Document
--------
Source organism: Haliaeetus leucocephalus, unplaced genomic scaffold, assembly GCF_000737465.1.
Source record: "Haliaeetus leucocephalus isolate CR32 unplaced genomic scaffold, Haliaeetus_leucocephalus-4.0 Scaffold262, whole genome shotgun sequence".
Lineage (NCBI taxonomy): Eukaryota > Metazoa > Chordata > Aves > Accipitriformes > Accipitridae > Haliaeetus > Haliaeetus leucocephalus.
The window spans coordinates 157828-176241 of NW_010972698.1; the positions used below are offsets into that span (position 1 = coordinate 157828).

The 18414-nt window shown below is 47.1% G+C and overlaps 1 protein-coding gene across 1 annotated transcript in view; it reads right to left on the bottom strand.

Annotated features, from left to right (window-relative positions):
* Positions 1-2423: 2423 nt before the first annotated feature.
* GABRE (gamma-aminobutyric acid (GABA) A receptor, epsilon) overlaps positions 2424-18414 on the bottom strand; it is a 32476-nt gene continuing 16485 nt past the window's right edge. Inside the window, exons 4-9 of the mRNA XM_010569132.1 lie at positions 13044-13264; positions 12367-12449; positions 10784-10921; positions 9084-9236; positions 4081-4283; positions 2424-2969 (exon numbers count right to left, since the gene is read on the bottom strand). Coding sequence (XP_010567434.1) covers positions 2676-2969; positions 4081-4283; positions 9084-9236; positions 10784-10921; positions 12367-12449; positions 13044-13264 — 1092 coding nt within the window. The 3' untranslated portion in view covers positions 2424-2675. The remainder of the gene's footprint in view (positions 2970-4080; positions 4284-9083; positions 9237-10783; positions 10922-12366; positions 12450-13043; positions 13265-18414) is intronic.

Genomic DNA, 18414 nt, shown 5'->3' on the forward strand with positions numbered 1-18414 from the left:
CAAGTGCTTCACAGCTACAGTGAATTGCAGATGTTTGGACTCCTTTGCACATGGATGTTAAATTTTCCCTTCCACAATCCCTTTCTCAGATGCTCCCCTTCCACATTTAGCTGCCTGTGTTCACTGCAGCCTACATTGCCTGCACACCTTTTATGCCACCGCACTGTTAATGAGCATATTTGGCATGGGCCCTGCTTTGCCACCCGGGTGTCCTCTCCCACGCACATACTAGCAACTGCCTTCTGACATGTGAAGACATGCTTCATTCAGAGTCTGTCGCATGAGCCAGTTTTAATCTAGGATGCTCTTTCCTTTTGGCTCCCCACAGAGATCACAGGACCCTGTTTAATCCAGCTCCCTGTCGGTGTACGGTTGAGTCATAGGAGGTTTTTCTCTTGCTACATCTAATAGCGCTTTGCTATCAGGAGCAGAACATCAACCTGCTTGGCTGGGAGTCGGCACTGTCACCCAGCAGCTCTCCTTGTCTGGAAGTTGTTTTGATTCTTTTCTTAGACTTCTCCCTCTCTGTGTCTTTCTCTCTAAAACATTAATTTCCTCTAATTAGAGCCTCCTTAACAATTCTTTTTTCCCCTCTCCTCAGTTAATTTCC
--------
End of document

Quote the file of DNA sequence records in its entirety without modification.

Source organism: Haliaeetus leucocephalus, unplaced genomic scaffold, assembly GCF_000737465.1.
Source record: "Haliaeetus leucocephalus isolate CR32 unplaced genomic scaffold, Haliaeetus_leucocephalus-4.0 Scaffold262, whole genome shotgun sequence".
Lineage (NCBI taxonomy): Eukaryota > Metazoa > Chordata > Aves > Accipitriformes > Accipitridae > Haliaeetus > Haliaeetus leucocephalus.
The window spans coordinates 157828-176241 of NW_010972698.1; the positions used below are offsets into that span (position 1 = coordinate 157828).

The 18414-nt window shown below is 47.1% G+C and overlaps 1 protein-coding gene across 1 annotated transcript in view; it reads right to left on the bottom strand.

Annotated features, from left to right (window-relative positions):
* Positions 1-2423: 2423 nt before the first annotated feature.
* GABRE (gamma-aminobutyric acid (GABA) A receptor, epsilon) overlaps positions 2424-18414 on the bottom strand; it is a 32476-nt gene continuing 16485 nt past the window's right edge. Inside the window, exons 4-9 of the mRNA XM_010569132.1 lie at positions 13044-13264; positions 12367-12449; positions 10784-10921; positions 9084-9236; positions 4081-4283; positions 2424-2969 (exon numbers count right to left, since the gene is read on the bottom strand). Coding sequence (XP_010567434.1) covers positions 2676-2969; positions 4081-4283; positions 9084-9236; positions 10784-10921; positions 12367-12449; positions 13044-13264 — 1092 coding nt within the window. The 3' untranslated portion in view covers positions 2424-2675. The remainder of the gene's footprint in view (positions 2970-4080; positions 4284-9083; positions 9237-10783; positions 10922-12366; positions 12450-13043; positions 13265-18414) is intronic.

Genomic DNA, 18414 nt, shown 5'->3' on the forward strand with positions numbered 1-18414 from the left:
CAAGTGCTTCACAGCTACAGTGAATTGCAGATGTTTGGACTCCTTTGCACATGGATGTTAAATTTTCCCTTCCACAATCCCTTTCTCAGATGCTCCCCTTCCACATTTAGCTGCCTGTGTTCACTGCAGCCTACATTGCCTGCACACCTTTTATGCCACCGCACTGTTAATGAGCATATTTGGCATGGGCCCTGCTTTGCCACCCGGGTGTCCTCTCCCACGCACATACTAGCAACTGCCTTCTGACATGTGAAGACATGCTTCATTCAGAGTCTGTCGCATGAGCCAGTTTTAATCTAGGATGCTCTTTCCTTTTGGCTCCCCACAGAGATCACAGGACCCTGTTTAATCCAGCTCCCTGTCGGTGTACGGTTGAGTCATAGGAGGTTTTTCTCTTGCTACATCTAATAGCGCTTTGCTATCAGGAGCAGAACATCAACCTGCTTGGCTGGGAGTCGGCACTGTCACCCAGCAGCTCTCCTTGTCTGGAAGTTGTTTTGATTCTTTTCTTAGACTTCTCCCTCTCTGTGTCTTTCTCTCTAAAACATTAATTTCCTCTAATTAGAGCCTCCTTAACAATTCTTTTTTCCCCTCTCCTCAGTTAATTTCC